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Although the reasoning can be guessed, we never learn why Byrna disguises herself as a man; why she chooses to go into crime instead of following in her father’s footsteps; or even why the Blue Snowman’s eyebrows are so bushy. Perhaps we learn her origin story in later comics, but perhaps we don’t. Like so many other super villains (and heroes, for that matter), it seems she can be found mostly in the white gutters between the comic panels. She is liminal, pushing boundaries and existing between boundaries.

She and her brethren don’t have to, though. Within the Edwin and Terry Murray Comic Book Collection, there are over four hundred boxes of comic books and counting. And within those comic books, there are thousands of characters ripe for synthesis, dissemination, and massive extrapolation. So here’s to those characters, those slightly quirky, serviceable villains who seek the limelight but somehow still fall short.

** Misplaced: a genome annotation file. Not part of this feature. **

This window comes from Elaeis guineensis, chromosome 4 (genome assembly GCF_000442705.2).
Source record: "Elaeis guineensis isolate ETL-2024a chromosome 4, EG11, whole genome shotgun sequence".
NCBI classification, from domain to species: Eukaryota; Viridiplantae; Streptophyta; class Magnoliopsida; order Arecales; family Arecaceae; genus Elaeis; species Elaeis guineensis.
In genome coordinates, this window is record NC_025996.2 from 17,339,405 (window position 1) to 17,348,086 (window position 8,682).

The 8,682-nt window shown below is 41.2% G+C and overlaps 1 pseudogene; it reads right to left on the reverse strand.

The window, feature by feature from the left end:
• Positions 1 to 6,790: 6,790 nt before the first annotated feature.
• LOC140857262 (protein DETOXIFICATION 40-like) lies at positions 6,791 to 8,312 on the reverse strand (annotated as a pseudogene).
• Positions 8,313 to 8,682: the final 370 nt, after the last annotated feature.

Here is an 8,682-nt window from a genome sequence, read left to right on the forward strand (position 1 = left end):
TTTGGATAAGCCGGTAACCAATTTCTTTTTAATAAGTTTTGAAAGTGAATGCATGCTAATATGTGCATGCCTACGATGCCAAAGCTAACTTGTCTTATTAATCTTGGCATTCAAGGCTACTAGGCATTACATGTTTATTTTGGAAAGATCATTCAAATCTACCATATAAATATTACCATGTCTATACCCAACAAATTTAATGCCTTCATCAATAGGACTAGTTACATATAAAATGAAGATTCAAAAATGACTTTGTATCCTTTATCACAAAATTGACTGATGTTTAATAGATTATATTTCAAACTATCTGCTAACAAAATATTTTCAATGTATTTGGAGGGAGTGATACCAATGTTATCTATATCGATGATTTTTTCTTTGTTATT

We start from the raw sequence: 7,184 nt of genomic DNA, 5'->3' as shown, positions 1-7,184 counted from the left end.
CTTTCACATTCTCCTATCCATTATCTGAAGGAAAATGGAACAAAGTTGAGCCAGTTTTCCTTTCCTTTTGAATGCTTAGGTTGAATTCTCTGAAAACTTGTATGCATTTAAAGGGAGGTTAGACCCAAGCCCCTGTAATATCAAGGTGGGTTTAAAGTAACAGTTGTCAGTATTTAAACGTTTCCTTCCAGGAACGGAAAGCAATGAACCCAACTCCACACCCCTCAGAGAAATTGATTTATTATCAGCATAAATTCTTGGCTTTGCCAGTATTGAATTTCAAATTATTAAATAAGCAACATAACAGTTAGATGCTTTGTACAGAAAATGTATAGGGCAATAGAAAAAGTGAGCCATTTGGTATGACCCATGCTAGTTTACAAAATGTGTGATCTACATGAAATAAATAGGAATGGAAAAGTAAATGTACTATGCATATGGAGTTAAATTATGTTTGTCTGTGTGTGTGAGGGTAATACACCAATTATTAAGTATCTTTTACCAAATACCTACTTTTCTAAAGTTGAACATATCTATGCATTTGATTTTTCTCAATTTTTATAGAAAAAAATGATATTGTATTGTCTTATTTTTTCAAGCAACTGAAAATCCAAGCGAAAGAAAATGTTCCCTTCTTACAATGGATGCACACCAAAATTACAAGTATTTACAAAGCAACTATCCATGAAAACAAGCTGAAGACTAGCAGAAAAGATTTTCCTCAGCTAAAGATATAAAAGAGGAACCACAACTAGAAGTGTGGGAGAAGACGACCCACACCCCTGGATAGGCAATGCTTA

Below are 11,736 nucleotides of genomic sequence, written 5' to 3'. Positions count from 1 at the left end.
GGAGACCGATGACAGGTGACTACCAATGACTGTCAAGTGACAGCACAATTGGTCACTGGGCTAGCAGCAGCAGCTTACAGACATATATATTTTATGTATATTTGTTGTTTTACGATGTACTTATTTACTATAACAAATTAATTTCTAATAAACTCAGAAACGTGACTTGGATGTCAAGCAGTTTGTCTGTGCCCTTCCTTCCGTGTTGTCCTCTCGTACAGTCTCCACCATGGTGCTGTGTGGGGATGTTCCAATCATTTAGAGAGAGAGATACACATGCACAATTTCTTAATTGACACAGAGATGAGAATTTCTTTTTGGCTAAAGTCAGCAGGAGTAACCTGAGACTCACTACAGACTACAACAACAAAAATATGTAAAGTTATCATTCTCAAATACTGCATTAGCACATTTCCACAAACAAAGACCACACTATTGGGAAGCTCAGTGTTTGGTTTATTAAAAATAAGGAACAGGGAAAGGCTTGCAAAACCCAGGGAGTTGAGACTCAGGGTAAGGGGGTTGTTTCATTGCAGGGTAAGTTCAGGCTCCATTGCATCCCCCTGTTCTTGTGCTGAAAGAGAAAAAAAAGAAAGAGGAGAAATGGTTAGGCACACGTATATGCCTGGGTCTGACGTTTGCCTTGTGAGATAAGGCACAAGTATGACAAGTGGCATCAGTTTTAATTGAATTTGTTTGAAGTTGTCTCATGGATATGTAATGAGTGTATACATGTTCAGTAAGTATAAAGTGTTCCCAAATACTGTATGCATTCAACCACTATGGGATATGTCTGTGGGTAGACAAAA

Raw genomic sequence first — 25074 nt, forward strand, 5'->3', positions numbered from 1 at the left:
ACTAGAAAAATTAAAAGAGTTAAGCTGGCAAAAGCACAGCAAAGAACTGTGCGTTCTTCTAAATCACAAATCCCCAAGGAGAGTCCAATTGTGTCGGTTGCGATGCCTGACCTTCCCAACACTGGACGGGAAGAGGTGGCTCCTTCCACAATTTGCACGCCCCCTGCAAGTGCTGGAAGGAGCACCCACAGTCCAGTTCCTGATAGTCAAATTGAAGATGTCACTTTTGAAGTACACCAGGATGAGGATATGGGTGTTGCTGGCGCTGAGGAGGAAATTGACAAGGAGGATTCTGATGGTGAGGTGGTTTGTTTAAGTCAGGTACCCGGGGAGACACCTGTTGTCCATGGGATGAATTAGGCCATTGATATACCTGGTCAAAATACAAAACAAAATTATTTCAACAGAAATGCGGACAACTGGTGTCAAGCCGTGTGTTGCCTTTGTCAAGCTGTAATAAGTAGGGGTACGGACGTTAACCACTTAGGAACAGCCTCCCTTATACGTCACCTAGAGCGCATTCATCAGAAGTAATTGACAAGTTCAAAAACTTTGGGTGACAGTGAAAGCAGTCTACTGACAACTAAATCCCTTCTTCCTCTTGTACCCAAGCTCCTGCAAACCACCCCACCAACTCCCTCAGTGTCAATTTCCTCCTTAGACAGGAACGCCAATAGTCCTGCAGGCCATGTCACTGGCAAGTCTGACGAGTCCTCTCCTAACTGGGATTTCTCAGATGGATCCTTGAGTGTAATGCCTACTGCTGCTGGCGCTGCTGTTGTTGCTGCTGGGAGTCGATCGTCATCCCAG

Post Contributed by Liz Adams, Research Services Library Assistant

‘Tis the Season: Gifts to the Rubenstein Library, Day Four

To celebrate the holiday season this week, we’re highlighting a few of the many wonderful books that the Rubenstein Library has received as gifts over the past year.  We are truly grateful for the generosity of our donors.  A hearty “Happy holidays” and thanks and to all of those who have contributed to making 2013 a wonderful year for the Rubenstein Library!

The Münchener Bilderbogen are a famous series of illustrated broadsides produced in Munich for over fifty years, from 1848 into the first decade of the twentieth century.  Important documents in the development of comic strips and cartooning, and quite influential in Europe’s visual culture in the nineteenth century, the Bilderbogen were created by German artists, illustrators, and writers such as Wilhelm Busch, Lothar Meggendorfer, and Adolf Oberlander.

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“Der Stallmeister und sein Pferd” (“The Stableman and His Horse”), Munchener Bilderbogen no. 1014, ca. 1886.

Seventeen bound volumes of the Bilderbogen were donated this year to the Rubenstein Library by Christine L. Shore in honor of her mother Ottilie Tusler Lowenbach.

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“Vom Osterhasen” (“The Easter Bunny”), Munchener Bilderbogen no. 1015, ca. 1886.